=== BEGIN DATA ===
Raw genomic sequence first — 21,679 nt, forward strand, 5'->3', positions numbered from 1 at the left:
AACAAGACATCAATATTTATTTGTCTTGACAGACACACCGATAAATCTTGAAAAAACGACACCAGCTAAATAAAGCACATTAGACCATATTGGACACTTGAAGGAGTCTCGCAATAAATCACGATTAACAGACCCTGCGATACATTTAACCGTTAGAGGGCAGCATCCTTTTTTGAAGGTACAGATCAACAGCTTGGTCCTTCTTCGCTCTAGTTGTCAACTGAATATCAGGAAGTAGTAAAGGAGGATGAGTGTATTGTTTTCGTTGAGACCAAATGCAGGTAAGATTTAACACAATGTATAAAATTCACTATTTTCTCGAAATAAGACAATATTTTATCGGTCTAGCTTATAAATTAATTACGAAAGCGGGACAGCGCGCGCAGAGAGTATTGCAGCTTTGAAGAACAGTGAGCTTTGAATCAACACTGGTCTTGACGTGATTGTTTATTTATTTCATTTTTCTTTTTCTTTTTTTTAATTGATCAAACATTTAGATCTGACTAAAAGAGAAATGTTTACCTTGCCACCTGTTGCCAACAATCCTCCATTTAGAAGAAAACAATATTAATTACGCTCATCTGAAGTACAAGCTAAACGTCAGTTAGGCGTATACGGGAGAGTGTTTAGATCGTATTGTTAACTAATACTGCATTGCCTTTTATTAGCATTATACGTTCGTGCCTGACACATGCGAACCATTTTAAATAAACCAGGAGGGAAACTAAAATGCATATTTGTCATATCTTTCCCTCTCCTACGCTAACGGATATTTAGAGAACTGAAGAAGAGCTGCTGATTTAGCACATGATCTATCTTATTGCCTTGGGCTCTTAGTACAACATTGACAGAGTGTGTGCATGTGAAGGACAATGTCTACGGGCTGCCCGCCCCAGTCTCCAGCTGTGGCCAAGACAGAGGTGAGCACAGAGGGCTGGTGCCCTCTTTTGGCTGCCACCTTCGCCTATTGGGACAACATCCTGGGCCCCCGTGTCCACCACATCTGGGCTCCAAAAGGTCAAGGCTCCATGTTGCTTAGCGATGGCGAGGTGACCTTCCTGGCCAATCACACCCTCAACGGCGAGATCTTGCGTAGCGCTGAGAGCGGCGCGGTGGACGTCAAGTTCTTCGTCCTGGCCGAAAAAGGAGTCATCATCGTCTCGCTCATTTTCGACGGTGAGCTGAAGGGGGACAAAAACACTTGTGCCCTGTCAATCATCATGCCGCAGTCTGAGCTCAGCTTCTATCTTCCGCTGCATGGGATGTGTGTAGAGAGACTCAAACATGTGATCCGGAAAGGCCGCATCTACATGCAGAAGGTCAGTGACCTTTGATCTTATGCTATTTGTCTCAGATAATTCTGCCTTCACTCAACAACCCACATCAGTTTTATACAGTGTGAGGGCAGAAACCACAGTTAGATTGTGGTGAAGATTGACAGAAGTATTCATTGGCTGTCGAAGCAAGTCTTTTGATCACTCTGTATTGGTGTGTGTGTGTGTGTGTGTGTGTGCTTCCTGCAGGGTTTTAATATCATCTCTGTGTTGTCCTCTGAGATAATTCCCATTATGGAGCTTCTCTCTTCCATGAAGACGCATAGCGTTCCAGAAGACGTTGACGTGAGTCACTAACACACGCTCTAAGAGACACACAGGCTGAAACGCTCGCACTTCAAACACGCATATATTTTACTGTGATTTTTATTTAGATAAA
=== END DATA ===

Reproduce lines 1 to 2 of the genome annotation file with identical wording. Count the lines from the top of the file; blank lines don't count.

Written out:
Raw genomic sequence first — 21,679 nt, forward strand, 5'->3', positions numbered from 1 at the left:
AACAAGACATCAATATTTATTTGTCTTGACAGACACACCGATAAATCTTGAAAAAACGACACCAGCTAAATAAAGCACATTAGACCATATTGGACACTTGAAGGAGTCTCGCAATAAATCACGATTAACAGACCCTGCGATACATTTAACCGTTAGAGGGCAGCATCCTTTTTTGAAGGTACAGATCAACAGCTTGGTCCTTCTTCGCTCTAGTTGTCAACTGAATATCAGGAAGTAGTAAAGGAGGATGAGTGTATTGTTTTCGTTGAGACCAAATGCAGGTAAGATTTAACACAATGTATAAAATTCACTATTTTCTCGAAATAAGACAATATTTTATCGGTCTAGCTTATAAATTAATTACGAAAGCGGGACAGCGCGCGCAGAGAGTATTGCAGCTTTGAAGAACAGTGAGCTTTGAATCAACACTGGTCTTGACGTGATTGTTTATTTATTTCATTTTTCTTTTTCTTTTTTTTAATTGATCAAACATTTAGATCTGACTAAAAGAGAAATGTTTACCTTGCCACCTGTTGCCAACAATCCTCCATTTAGAAGAAAACAATATTAATTACGCTCATCTGAAGTACAAGCTAAACGTCAGTTAGGCGTATACGGGAGAGTGTTTAGATCGTATTGTTAACTAATACTGCATTGCCTTTTATTAGCATTATACGTTCGTGCCTGACACATGCGAACCATTTTAAATAAACCAGGAGGGAAACTAAAATGCATATTTGTCATATCTTTCCCTCTCCTACGCTAACGGATATTTAGAGAACTGAAGAAGAGCTGCTGATTTAGCACATGATCTATCTTATTGCCTTGGGCTCTTAGTACAACATTGACAGAGTGTGTGCATGTGAAGGACAATGTCTACGGGCTGCCCGCCCCAGTCTCCAGCTGTGGCCAAGACAGAGGTGAGCACAGAGGGCTGGTGCCCTCTTTTGGCTGCCACCTTCGCCTATTGGGACAACATCCTGGGCCCCCGTGTCCACCACATCTGGGCTCCAAAAGGTCAAGGCTCCATGTTGCTTAGCGATGGCGAGGTGACCTTCCTGGCCAATCACACCCTCAACGGCGAGATCTTGCGTAGCGCTGAGAGCGGCGCGGTGGACGTCAAGTTCTTCGTCCTGGCCGAAAAAGGAGTCATCATCGTCTCGCTCATTTTCGACGGTGAGCTGAAGGGGGACAAAAACACTTGTGCCCTGTCAATCATCATGCCGCAGTCTGAGCTCAGCTTCTATCTTCCGCTGCATGGGATGTGTGTAGAGAGACTCAAACATGTGATCCGGAAAGGCCGCATCTACATGCAGAAGGTCAGTGACCTTTGATCTTATGCTATTTGTCTCAGATAATTCTGCCTTCACTCAACAACCCACATCAGTTTTATACAGTGTGAGGGCAGAAACCACAGTTAGATTGTGGTGAAGATTGACAGAAGTATTCATTGGCTGTCGAAGCAAGTCTTTTGATCACTCTGTATTGGTGTGTGTGTGTGTGTGTGTGTGTGCTTCCTGCAGGGTTTTAATATCATCTCTGTGTTGTCCTCTGAGATAATTCCCATTATGGAGCTTCTCTCTTCCATGAAGACGCATAGCGTTCCAGAAGACGTTGACGTGAGTCACTAACACACGCTCTAAGAGACACACAGGCTGAAACGCTCGCACTTCAAACACGCATATATTTTACTGTGATTTTTATTTAGATAAA